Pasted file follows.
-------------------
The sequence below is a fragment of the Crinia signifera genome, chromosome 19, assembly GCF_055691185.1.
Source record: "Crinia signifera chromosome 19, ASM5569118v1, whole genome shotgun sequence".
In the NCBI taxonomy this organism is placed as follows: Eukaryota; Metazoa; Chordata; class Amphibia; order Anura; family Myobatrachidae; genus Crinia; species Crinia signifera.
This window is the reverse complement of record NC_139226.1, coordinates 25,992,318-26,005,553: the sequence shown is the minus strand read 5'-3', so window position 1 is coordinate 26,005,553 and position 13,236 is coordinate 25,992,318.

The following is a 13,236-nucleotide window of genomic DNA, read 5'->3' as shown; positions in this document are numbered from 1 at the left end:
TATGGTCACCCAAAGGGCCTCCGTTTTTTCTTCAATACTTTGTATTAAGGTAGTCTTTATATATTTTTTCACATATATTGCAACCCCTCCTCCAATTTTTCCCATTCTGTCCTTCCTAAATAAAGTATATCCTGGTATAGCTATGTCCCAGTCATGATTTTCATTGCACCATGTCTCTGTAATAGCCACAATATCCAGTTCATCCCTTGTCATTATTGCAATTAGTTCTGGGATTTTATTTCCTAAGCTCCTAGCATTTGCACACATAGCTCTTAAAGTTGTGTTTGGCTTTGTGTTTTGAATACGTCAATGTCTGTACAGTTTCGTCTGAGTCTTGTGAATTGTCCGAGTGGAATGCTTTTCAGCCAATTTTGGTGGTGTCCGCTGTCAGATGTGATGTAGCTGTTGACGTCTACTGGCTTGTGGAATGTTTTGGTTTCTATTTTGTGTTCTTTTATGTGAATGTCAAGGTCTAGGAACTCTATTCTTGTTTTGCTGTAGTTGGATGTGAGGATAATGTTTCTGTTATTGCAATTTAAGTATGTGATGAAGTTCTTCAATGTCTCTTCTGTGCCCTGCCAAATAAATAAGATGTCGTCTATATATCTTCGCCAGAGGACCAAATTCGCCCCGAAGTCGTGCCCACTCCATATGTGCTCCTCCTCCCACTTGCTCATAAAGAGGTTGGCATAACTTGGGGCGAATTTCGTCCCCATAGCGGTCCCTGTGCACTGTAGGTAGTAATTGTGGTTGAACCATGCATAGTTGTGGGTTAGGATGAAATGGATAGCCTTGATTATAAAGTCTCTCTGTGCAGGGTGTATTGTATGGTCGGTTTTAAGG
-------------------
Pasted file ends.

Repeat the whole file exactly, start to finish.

The sequence below is a fragment of the Crinia signifera genome, chromosome 19, assembly GCF_055691185.1.
Source record: "Crinia signifera chromosome 19, ASM5569118v1, whole genome shotgun sequence".
In the NCBI taxonomy this organism is placed as follows: Eukaryota; Metazoa; Chordata; class Amphibia; order Anura; family Myobatrachidae; genus Crinia; species Crinia signifera.
This window is the reverse complement of record NC_139226.1, coordinates 25,992,318-26,005,553: the sequence shown is the minus strand read 5'-3', so window position 1 is coordinate 26,005,553 and position 13,236 is coordinate 25,992,318.

The following is a 13,236-nucleotide window of genomic DNA, read 5'->3' as shown; positions in this document are numbered from 1 at the left end:
TATGGTCACCCAAAGGGCCTCCGTTTTTTCTTCAATACTTTGTATTAAGGTAGTCTTTATATATTTTTTCACATATATTGCAACCCCTCCTCCAATTTTTCCCATTCTGTCCTTCCTAAATAAAGTATATCCTGGTATAGCTATGTCCCAGTCATGATTTTCATTGCACCATGTCTCTGTAATAGCCACAATATCCAGTTCATCCCTTGTCATTATTGCAATTAGTTCTGGGATTTTATTTCCTAAGCTCCTAGCATTTGCACACATAGCTCTTAAAGTTGTGTTTGGCTTTGTGTTTTGAATACGTCAATGTCTGTACAGTTTCGTCTGAGTCTTGTGAATTGTCCGAGTGGAATGCTTTTCAGCCAATTTTGGTGGTGTCCGCTGTCAGATGTGATGTAGCTGTTGACGTCTACTGGCTTGTGGAATGTTTTGGTTTCTATTTTGTGTTCTTTTATGTGAATGTCAAGGTCTAGGAACTCTATTCTTGTTTTGCTGTAGTTGGATGTGAGGATAATGTTTCTGTTATTGCAATTTAAGTATGTGATGAAGTTCTTCAATGTCTCTTCTGTGCCCTGCCAAATAAATAAGATGTCGTCTATATATCTTCGCCAGAGGACCAAATTCGCCCCGAAGTCGTGCCCACTCCATATGTGCTCCTCCTCCCACTTGCTCATAAAGAGGTTGGCATAACTTGGGGCGAATTTCGTCCCCATAGCGGTCCCTGTGCACTGTAGGTAGTAATTGTGGTTGAACCATGCATAGTTGTGGGTTAGGATGAAATGGATAGCCTTGATTATAAAGTCTCTCTGTGCAGGGTGTATTGTATGGTCGGTTTTAAGG